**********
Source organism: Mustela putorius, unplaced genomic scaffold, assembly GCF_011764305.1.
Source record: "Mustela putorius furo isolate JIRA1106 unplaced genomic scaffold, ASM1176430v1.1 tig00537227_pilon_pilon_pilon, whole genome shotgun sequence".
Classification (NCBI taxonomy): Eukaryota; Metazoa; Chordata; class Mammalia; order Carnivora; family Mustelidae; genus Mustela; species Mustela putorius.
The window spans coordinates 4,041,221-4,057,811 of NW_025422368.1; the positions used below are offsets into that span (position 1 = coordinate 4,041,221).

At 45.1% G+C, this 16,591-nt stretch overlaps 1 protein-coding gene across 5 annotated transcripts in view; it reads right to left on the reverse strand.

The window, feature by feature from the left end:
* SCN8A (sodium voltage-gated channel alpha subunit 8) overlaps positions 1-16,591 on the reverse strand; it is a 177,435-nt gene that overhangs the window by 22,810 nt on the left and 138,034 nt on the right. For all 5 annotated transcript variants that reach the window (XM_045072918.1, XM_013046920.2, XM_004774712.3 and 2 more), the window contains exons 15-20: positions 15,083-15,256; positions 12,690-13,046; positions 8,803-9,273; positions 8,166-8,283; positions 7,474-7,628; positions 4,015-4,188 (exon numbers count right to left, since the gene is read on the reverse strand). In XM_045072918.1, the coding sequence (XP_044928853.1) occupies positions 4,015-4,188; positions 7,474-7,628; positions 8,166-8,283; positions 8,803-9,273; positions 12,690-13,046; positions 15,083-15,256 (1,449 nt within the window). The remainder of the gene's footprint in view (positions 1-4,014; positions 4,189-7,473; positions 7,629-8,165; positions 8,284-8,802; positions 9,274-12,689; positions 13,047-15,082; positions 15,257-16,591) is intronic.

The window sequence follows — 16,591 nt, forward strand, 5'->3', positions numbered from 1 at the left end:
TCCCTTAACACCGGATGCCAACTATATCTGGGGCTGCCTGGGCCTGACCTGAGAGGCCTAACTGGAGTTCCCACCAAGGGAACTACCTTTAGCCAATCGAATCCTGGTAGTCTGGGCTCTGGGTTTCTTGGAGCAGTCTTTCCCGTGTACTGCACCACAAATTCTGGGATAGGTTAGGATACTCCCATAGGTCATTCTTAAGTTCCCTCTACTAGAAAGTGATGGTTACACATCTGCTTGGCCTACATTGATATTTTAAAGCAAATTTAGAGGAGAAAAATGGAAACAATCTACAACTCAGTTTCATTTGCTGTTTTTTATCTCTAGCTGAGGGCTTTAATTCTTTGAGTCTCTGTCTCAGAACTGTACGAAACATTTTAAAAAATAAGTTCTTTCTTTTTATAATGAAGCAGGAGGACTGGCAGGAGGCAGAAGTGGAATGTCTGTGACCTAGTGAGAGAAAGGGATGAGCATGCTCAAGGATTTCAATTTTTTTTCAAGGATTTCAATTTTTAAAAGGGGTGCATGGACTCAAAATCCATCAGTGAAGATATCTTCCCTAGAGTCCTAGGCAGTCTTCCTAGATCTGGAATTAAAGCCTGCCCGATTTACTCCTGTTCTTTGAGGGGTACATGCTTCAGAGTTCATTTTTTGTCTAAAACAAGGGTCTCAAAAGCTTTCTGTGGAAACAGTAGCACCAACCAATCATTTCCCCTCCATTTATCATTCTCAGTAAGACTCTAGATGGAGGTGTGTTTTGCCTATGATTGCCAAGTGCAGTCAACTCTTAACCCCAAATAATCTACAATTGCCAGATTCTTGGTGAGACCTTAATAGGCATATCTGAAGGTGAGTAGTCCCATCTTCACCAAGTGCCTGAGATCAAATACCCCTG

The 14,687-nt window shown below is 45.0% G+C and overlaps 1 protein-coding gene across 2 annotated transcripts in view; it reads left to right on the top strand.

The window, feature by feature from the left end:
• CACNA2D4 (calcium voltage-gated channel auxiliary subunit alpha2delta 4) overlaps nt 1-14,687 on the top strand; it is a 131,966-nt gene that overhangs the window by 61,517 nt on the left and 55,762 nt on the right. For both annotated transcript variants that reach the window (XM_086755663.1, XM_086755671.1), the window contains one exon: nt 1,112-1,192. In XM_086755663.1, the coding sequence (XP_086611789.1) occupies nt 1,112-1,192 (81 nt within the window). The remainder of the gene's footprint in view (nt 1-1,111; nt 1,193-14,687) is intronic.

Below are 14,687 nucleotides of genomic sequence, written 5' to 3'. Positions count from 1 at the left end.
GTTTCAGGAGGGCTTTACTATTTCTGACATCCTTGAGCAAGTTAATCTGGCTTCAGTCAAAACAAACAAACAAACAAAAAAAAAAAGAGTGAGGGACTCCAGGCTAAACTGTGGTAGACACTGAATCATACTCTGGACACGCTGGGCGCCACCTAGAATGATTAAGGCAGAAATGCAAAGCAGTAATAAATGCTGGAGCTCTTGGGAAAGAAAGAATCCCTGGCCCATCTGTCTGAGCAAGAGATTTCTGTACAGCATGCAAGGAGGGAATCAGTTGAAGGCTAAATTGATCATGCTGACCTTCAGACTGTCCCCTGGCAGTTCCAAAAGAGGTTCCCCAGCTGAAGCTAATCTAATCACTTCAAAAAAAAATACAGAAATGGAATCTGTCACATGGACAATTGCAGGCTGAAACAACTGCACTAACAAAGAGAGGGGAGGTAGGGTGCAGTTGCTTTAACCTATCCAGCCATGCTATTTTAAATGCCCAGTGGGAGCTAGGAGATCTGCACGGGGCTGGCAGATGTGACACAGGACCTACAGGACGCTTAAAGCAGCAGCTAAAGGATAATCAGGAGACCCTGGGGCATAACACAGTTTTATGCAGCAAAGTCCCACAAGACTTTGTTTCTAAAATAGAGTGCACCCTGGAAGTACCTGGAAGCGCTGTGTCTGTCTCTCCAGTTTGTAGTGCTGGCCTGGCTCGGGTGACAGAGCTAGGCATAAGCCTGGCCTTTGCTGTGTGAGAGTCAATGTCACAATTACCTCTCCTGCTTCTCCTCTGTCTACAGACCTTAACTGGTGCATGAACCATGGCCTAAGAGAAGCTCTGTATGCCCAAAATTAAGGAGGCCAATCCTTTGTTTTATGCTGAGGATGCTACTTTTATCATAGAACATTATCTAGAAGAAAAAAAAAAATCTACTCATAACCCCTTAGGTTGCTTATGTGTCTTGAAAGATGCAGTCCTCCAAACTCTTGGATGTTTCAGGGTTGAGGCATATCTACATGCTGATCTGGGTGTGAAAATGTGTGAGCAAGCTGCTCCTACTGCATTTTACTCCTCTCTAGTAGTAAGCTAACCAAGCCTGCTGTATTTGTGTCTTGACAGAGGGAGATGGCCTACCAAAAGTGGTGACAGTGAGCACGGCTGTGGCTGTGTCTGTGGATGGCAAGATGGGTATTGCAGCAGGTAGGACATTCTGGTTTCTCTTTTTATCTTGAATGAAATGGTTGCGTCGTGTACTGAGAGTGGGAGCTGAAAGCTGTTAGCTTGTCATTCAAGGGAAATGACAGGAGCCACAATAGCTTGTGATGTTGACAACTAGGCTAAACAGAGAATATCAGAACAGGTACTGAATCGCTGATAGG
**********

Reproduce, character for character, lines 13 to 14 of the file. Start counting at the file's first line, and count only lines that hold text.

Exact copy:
Below are 14,687 nucleotides of genomic sequence, written 5' to 3'. Positions count from 1 at the left end.
GTTTCAGGAGGGCTTTACTATTTCTGACATCCTTGAGCAAGTTAATCTGGCTTCAGTCAAAACAAACAAACAAACAAAAAAAAAAAGAGTGAGGGACTCCAGGCTAAACTGTGGTAGACACTGAATCATACTCTGGACACGCTGGGCGCCACCTAGAATGATTAAGGCAGAAATGCAAAGCAGTAATAAATGCTGGAGCTCTTGGGAAAGAAAGAATCCCTGGCCCATCTGTCTGAGCAAGAGATTTCTGTACAGCATGCAAGGAGGGAATCAGTTGAAGGCTAAATTGATCATGCTGACCTTCAGACTGTCCCCTGGCAGTTCCAAAAGAGGTTCCCCAGCTGAAGCTAATCTAATCACTTCAAAAAAAAATACAGAAATGGAATCTGTCACATGGACAATTGCAGGCTGAAACAACTGCACTAACAAAGAGAGGGGAGGTAGGGTGCAGTTGCTTTAACCTATCCAGCCATGCTATTTTAAATGCCCAGTGGGAGCTAGGAGATCTGCACGGGGCTGGCAGATGTGACACAGGACCTACAGGACGCTTAAAGCAGCAGCTAAAGGATAATCAGGAGACCCTGGGGCATAACACAGTTTTATGCAGCAAAGTCCCACAAGACTTTGTTTCTAAAATAGAGTGCACCCTGGAAGTACCTGGAAGCGCTGTGTCTGTCTCTCCAGTTTGTAGTGCTGGCCTGGCTCGGGTGACAGAGCTAGGCATAAGCCTGGCCTTTGCTGTGTGAGAGTCAATGTCACAATTACCTCTCCTGCTTCTCCTCTGTCTACAGACCTTAACTGGTGCATGAACCATGGCCTAAGAGAAGCTCTGTATGCCCAAAATTAAGGAGGCCAATCCTTTGTTTTATGCTGAGGATGCTACTTTTATCATAGAACATTATCTAGAAGAAAAAAAAAAATCTACTCATAACCCCTTAGGTTGCTTATGTGTCTTGAAAGATGCAGTCCTCCAAACTCTTGGATGTTTCAGGGTTGAGGCATATCTACATGCTGATCTGGGTGTGAAAATGTGTGAGCAAGCTGCTCCTACTGCATTTTACTCCTCTCTAGTAGTAAGCTAACCAAGCCTGCTGTATTTGTGTCTTGACAGAGGGAGATGGCCTACCAAAAGTGGTGACAGTGAGCACGGCTGTGGCTGTGTCTGTGGATGGCAAGATGGGTATTGCAGCAGGTAGGACATTCTGGTTTCTCTTTTTATCTTGAATGAAATGGTTGCGTCGTGTACTGAGAGTGGGAGCTGAAAGCTGTTAGCTTGTCATTCAAGGGAAATGACAGGAGCCACAATAGCTTGTGATGTTGACAACTAGGCTAAACAGAGAATATCAGAACAGGTACTGAATCGCTGATAGG